A novel about a Muslim ‘honour killing’ has been dropped by its publisher because of fears about violent retaliation by Muslims.
German publisher Droste said it was worried about the repercussions of publishing the novel after Danish cartoons of Mohammed published in 2005 led to riots.
The publishers had reportedly contacted an expert on Islamic society, who suggested that a phrase in the book which was disrespectful of the Koran should be changed.
The author of the book expressed dismay at the cancellation.
Gabriele Brinkmann, who writes under the pseudonym of WW Domsky, said: “What on earth is this all about, where are we here? We are in a free country”.
She also said: “It’s a scandal for a publisher to tuck its tail between its legs”.
Felix Droste, who owns the publishing firm, said: “After the Mohammed cartoons, one knows that one can’t publish sentences or drawings that defame Islam without expecting a security risk”.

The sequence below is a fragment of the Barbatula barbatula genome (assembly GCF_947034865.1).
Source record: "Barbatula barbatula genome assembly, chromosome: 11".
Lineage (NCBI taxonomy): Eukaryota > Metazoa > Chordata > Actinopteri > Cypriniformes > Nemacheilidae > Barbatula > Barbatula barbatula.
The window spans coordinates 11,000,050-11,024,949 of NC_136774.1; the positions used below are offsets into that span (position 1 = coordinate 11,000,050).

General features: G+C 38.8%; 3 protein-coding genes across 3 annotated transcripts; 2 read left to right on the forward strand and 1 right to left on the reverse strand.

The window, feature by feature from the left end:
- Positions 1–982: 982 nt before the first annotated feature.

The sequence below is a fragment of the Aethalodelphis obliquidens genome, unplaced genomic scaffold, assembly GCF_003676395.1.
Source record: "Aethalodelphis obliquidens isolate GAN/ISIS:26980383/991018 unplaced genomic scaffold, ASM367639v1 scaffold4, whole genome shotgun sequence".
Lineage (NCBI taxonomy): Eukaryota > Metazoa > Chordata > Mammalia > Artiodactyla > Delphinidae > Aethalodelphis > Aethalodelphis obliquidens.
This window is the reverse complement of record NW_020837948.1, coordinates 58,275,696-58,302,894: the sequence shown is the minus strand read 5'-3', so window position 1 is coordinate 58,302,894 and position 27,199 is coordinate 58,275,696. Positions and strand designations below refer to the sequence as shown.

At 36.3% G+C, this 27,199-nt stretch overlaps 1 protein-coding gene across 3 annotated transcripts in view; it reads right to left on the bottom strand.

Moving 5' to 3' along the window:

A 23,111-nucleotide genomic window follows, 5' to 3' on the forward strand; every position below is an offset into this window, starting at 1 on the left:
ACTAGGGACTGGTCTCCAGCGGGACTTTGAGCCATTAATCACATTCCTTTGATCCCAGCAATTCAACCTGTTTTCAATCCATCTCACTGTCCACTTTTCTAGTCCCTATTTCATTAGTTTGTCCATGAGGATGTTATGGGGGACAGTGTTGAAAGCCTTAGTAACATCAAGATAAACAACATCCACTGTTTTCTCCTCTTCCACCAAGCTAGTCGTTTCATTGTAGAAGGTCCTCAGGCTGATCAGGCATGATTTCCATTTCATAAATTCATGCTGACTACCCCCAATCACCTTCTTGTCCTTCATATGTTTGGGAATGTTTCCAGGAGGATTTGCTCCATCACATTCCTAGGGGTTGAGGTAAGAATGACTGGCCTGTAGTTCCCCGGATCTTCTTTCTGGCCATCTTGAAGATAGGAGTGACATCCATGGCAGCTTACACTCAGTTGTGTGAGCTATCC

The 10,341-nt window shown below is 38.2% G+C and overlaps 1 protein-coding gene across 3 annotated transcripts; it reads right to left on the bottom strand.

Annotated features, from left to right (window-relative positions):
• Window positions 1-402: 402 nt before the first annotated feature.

The book, which in English is entitled To Whom Honour is Due, was set to go on sale in September.
In August Yale University published a book about the Mohammed cartoons controversy but decided not to reproduce the original images for fear of violent reprisals.
Ibrahim Gambari, a top UN official, told Yale: “You can count on violence if any illustration of the Prophet is published. It will cause riots, I predict, from Indonesia to Nigeria.”
But the book’s author, Danish-born professor of politics Jytte Klausen, said: “My book is an academic book with footnotes and the notion that it would set off civil war in Nigeria is laughable.”
Prof Klausen argued for including the cartoons to help readers understand their impact.
“If we can’t look at them, how can we discuss this?” she asked.
As well as leaving out the cartoons which enraged protesters across the Islamic world, the publisher also decided to drop all illustrations of Mohammed.
These included an Ottoman print, an illustration from a children’s book, and a 19th Century sketch of a scene from Dante’s Inferno showing Mohammed in hell.